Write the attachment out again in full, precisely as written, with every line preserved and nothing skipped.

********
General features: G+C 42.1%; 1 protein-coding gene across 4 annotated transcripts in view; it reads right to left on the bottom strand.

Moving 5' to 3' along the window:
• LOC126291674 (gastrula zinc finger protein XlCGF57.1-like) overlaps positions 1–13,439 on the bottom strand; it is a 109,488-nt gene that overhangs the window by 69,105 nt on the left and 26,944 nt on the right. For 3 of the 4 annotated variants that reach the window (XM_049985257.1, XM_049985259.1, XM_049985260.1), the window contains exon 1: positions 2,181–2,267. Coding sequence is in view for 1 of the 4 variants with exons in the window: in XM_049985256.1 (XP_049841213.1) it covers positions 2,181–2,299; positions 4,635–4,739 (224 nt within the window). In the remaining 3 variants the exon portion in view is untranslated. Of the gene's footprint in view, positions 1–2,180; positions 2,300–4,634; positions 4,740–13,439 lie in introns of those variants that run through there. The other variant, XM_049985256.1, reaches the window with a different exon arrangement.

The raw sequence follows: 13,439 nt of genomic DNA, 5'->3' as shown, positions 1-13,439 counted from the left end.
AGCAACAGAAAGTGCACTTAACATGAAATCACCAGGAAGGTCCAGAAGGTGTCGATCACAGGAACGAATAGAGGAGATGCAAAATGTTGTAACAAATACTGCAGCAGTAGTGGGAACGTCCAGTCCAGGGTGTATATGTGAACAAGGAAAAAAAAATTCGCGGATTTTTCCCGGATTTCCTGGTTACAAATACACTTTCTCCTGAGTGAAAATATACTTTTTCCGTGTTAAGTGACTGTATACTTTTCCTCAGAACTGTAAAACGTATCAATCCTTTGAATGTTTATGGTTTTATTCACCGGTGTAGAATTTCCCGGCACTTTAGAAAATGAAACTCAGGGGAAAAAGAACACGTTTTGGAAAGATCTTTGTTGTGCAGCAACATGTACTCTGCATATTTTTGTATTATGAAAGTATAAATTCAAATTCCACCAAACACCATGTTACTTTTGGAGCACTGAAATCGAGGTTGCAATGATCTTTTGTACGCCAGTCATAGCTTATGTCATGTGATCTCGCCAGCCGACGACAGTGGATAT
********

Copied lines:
General features: G+C 42.1%; 1 protein-coding gene across 4 annotated transcripts in view; it reads right to left on the bottom strand.

Moving 5' to 3' along the window:
• LOC126291674 (gastrula zinc finger protein XlCGF57.1-like) overlaps positions 1–13,439 on the bottom strand; it is a 109,488-nt gene that overhangs the window by 69,105 nt on the left and 26,944 nt on the right. For 3 of the 4 annotated variants that reach the window (XM_049985257.1, XM_049985259.1, XM_049985260.1), the window contains exon 1: positions 2,181–2,267. Coding sequence is in view for 1 of the 4 variants with exons in the window: in XM_049985256.1 (XP_049841213.1) it covers positions 2,181–2,299; positions 4,635–4,739 (224 nt within the window). In the remaining 3 variants the exon portion in view is untranslated. Of the gene's footprint in view, positions 1–2,180; positions 2,300–4,634; positions 4,740–13,439 lie in introns of those variants that run through there. The other variant, XM_049985256.1, reaches the window with a different exon arrangement.

The raw sequence follows: 13,439 nt of genomic DNA, 5'->3' as shown, positions 1-13,439 counted from the left end.
AGCAACAGAAAGTGCACTTAACATGAAATCACCAGGAAGGTCCAGAAGGTGTCGATCACAGGAACGAATAGAGGAGATGCAAAATGTTGTAACAAATACTGCAGCAGTAGTGGGAACGTCCAGTCCAGGGTGTATATGTGAACAAGGAAAAAAAAATTCGCGGATTTTTCCCGGATTTCCTGGTTACAAATACACTTTCTCCTGAGTGAAAATATACTTTTTCCGTGTTAAGTGACTGTATACTTTTCCTCAGAACTGTAAAACGTATCAATCCTTTGAATGTTTATGGTTTTATTCACCGGTGTAGAATTTCCCGGCACTTTAGAAAATGAAACTCAGGGGAAAAAGAACACGTTTTGGAAAGATCTTTGTTGTGCAGCAACATGTACTCTGCATATTTTTGTATTATGAAAGTATAAATTCAAATTCCACCAAACACCATGTTACTTTTGGAGCACTGAAATCGAGGTTGCAATGATCTTTTGTACGCCAGTCATAGCTTATGTCATGTGATCTCGCCAGCCGACGACAGTGGATAT